THE Armed Forces of the Philippines (AFP) is convinced that the militant Islamic State in Iraq and Syria (ISIS) would have a hard time recruiting Muslim Filipinos to join its fight for self-rule.
“Our culture [will not allow it]because in ISIS recruitment [one is]asked if he can give something or contribute. It is not just your personal effort but also your resources,” a government security official said on Sunday, requesting anonymity because he lacked authority to speak on the subject.
The source pointed out that majority of Filipinos are poor and would not just give away whatever they have in life to ISIS jihadists.
“On that issue, the ISIS would really have a hard time recruiting and the fact that it is not our nature to just give away our resources,” he said.
Earlier, Executive Director Jean-Paul Laborde of the UN Counter-Terrorism Executive Directorate said at present there is no indication that the extremist group has entered the Philippines even as he did not discount the possibility that the ISIS would be able to do it someday.
“No evidence yet that they are in the Philippines. But they will try to expand their network as much as they can. So, it is possible that one day, they will come,” Laborde said during a recent dialogue with Department of Justce and National Bureau of Investigation officials.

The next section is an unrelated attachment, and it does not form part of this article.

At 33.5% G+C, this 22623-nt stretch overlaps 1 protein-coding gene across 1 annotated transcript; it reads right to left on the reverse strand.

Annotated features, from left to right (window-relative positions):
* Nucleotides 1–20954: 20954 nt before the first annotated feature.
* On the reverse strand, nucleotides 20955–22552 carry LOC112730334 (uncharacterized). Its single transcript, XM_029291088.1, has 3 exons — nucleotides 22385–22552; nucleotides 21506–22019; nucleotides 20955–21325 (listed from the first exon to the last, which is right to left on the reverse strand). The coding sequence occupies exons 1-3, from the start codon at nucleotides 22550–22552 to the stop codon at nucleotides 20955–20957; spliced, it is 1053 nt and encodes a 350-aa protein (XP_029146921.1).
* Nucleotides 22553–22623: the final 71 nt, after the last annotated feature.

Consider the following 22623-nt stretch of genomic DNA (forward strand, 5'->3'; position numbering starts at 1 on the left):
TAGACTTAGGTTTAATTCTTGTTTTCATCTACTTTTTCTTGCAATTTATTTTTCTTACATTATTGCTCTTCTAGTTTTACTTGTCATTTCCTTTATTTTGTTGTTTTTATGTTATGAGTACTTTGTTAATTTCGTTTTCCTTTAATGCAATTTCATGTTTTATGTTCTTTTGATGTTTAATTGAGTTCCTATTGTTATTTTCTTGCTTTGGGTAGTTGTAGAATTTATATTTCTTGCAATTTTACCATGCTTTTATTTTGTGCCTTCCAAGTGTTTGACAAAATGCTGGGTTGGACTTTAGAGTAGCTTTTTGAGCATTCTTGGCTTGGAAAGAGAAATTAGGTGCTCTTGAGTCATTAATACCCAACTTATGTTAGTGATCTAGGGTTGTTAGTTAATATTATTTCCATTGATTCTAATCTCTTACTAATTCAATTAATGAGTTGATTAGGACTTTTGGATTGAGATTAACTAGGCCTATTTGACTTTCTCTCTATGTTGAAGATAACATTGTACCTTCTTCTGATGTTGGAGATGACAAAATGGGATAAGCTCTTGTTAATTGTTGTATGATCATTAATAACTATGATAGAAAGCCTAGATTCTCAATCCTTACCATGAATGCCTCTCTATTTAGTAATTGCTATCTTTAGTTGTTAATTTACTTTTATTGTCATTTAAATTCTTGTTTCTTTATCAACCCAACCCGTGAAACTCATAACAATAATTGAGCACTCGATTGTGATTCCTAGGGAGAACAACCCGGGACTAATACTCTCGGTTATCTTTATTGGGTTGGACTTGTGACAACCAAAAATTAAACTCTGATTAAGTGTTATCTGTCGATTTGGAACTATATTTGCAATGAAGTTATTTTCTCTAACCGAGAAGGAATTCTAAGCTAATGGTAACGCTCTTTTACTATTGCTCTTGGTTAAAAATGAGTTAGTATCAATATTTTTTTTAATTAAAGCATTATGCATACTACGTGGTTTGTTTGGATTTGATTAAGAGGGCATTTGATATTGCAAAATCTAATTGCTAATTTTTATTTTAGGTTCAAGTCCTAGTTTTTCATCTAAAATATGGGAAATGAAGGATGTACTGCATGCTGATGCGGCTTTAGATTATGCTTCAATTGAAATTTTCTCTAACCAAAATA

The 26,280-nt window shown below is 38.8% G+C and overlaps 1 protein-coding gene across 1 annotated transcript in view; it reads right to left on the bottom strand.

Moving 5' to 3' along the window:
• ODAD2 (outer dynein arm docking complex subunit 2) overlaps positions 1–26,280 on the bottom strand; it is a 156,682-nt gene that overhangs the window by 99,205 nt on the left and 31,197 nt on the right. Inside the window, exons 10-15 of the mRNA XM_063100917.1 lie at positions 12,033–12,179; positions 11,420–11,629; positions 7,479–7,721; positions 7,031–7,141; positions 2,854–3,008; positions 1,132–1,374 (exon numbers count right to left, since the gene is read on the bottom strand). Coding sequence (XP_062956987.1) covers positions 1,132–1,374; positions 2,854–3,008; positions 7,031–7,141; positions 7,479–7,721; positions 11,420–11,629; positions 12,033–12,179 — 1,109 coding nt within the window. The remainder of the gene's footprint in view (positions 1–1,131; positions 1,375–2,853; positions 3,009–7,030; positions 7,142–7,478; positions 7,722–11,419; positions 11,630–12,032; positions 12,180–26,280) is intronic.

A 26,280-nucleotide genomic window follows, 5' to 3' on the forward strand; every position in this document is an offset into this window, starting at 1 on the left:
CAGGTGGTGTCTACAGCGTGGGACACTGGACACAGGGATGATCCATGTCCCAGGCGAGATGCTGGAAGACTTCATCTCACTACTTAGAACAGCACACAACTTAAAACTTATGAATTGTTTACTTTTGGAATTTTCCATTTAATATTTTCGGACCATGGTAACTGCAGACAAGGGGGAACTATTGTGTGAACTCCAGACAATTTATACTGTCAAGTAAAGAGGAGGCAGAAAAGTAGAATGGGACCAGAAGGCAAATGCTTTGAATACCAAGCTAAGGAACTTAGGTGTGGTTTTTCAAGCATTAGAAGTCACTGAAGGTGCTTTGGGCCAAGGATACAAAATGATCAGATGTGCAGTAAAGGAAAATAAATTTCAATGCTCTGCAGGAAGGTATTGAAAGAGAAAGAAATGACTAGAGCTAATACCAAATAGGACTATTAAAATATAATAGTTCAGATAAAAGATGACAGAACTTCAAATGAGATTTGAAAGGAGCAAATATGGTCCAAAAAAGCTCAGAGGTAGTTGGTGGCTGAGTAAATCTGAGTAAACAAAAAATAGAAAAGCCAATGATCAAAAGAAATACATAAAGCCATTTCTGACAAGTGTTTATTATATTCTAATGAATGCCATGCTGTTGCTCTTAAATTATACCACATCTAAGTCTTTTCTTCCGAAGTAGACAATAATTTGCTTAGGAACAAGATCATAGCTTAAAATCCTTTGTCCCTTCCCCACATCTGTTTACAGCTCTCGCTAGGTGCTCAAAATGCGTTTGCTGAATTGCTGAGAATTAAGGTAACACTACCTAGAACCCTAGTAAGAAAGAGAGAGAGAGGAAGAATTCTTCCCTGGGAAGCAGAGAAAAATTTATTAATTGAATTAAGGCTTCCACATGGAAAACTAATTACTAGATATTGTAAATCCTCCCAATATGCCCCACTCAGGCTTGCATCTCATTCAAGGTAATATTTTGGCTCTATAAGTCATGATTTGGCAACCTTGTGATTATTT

AFP spokesman Col. Resituto Padila said the UN official’s statement gave credence to earlier military pronouncement that there was no ISIS recruitment in the Philippines, particularly in Mindanao.
Padilla added that the military, in cooperation with other law enforcement agencies of the government, continues to explore other means that would strengthen the fight against terrorism.
But two Mindanao mayors, Davao City Mayor Eduardo Duterte and Mayor Joel Maturan of Ungkaya Pukan, Basilan, also earlier confirmed the reported ISIS recruitment in the Philippines.
Duterte had said there were some Muslim fighters recruited from his city, all of whom, he added, were able to leave for the Middle East last July.